Thanks, Ruth Ann. Yes, grain-free diets like Paleo and GAPS are often used with very good results for IBS. If you start reading the comments sections on some of the popular Paleo blogs like Mark’s Daily Apple, you’ll see that IBS is one of the most common health complaints that improves or heals completely on a Paleo diet. Grains can be very irritating to the intestines and hard to digest for some people, which may be what is causing some or all of your IBS symptoms. White rice is often not a problem (some people can add it back in after being grain-free for awhile), but wheat, spelt, teff, oats, corn and rye can definitely cause problems.

Reply

Elaine Richey April 18, 2013 at 2:42 am

Hi, Heidi,
thanks so much for sharing all the great info with us!

I, like you, once had (just a month ago!) a diet chockfull of oxalates – spinach, almonds, chocolate, tea, sweet potatoes!! My son is on the au-spec, and I, too, like you, have had my share of antibiotics and eaten a boat-load of irritating, just plain stupid foods (fudge, Big Macs, etc.) over the course of my life, 54 LONG years – just kidding, sort of…

As I’m also pre-diabetic, I have to watch my sugars….so….do you know of any sugar-free WHITE chocolate I could buy for when I go to my weekly movie with my son??

Many thanks and God bless:)
Elaine,
Alaska

Reply

Heidi April 20, 2013 at 1:12 am

Hi, Elaine.
There are a few sugar-free white chocolates out there, but I’m not very impressed with their long lists of chemical ingredients and sugar alcohols,and I definitely wouldn’t recommend them to a family with digestive issues and a child on the autism spectrum. Here’s a recipe for homemade white chocolate that I’ve been wanting to try. The ingredient list is not perfect, but definitely more health/digestion-friendly than most of the commercial brands and it should be low oxalate. White Chocolate Recipe. Let me know if you try it!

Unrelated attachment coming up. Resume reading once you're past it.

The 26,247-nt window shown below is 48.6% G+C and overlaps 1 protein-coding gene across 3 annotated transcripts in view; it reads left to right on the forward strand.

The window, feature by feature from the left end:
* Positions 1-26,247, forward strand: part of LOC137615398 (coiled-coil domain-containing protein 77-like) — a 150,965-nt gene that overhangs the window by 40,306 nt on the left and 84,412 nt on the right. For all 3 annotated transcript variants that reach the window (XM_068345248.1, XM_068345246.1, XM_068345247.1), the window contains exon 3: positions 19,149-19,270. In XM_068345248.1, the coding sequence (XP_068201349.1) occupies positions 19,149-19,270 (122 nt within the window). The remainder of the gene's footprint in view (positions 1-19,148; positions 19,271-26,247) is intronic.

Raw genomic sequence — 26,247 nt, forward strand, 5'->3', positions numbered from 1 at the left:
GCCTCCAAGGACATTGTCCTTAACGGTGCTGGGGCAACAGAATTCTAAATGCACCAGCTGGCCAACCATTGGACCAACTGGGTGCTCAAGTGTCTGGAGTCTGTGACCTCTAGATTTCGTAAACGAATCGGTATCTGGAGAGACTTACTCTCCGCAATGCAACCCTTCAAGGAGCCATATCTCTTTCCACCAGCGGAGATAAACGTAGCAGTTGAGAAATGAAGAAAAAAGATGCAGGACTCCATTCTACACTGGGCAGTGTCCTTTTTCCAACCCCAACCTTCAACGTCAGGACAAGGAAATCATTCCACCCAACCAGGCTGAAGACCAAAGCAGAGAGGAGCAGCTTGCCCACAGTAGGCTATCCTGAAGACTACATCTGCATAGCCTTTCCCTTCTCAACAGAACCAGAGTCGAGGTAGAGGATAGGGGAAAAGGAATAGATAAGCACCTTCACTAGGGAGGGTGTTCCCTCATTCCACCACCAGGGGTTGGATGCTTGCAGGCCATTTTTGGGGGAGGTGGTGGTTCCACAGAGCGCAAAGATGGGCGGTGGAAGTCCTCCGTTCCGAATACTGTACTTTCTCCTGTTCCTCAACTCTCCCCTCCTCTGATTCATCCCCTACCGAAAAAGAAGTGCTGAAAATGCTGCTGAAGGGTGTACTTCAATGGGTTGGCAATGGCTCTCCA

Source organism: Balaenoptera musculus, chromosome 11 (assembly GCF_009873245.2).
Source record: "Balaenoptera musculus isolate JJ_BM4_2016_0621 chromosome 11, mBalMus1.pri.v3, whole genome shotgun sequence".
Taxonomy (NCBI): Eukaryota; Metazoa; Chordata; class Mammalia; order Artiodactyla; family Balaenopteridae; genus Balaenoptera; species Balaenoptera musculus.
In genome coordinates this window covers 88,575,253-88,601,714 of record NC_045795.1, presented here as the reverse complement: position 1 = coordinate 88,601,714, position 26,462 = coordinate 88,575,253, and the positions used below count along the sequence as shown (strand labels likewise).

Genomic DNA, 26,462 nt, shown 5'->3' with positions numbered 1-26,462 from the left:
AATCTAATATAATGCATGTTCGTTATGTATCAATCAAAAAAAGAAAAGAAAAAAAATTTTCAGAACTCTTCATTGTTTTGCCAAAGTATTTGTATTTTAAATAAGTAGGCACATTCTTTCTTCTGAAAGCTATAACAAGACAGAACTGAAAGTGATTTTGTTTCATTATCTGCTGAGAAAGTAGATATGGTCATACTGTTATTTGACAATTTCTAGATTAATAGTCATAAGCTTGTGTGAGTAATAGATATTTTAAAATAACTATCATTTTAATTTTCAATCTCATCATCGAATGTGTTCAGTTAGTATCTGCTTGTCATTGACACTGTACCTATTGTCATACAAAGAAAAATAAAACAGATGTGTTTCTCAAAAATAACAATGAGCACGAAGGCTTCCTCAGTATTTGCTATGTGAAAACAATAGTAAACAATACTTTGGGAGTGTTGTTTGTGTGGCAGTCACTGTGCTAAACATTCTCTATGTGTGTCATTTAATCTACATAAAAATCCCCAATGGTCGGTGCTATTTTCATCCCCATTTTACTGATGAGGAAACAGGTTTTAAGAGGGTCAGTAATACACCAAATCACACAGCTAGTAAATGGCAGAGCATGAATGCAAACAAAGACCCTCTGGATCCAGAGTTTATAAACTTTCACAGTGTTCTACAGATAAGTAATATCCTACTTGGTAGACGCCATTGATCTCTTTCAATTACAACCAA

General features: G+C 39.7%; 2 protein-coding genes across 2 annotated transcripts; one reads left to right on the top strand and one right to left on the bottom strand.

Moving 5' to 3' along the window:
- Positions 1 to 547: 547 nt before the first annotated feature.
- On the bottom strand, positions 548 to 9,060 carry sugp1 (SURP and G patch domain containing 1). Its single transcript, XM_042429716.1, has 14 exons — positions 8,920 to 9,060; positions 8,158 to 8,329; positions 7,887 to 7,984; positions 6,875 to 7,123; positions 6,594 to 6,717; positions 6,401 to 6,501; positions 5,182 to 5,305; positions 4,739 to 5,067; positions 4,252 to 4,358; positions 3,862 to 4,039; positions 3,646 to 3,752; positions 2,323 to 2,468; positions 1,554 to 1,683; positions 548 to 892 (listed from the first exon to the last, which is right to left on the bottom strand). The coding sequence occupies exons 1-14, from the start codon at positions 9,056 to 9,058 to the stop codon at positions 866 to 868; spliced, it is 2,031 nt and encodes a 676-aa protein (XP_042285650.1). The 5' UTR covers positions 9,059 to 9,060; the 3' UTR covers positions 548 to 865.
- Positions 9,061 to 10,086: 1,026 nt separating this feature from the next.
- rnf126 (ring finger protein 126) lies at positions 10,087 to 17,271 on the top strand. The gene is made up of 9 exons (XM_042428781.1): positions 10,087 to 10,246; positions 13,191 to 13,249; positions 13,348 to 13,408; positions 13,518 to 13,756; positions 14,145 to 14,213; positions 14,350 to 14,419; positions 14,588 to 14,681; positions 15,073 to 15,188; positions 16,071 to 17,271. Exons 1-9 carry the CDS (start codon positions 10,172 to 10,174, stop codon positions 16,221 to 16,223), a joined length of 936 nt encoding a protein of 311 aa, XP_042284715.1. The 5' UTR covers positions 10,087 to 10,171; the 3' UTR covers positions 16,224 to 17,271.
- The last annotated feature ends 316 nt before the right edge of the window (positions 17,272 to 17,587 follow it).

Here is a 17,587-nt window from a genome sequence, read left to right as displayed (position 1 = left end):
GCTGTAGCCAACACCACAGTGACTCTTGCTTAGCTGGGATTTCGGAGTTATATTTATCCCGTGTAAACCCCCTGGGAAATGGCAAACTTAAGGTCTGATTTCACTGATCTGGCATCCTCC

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Jen April 11, 2014 at 9:51 pm

Alright. First, I’m sorry I keep commenting on all of your posts.

Here’s something really interesing to me, though:

I had terrible Hyperemesis Gravidarum with my pregnancies, requiring hospital stays and IVs. HG is associated with a b6 deficiency also.

I think I might start taking my b6 supplements again! :)

Reply

Heidi April 16, 2014 at 8:38 am

Hi, Jen.
Please feel free to comment all you like! I’m glad you’re reading and finding helpful information. I hope you read the mini-post on dumping? Sometimes the oxalate detoxification process gets really intense with the addition of B6 (which means you needed it . . .), so you have to start slow and work your dose up slowly.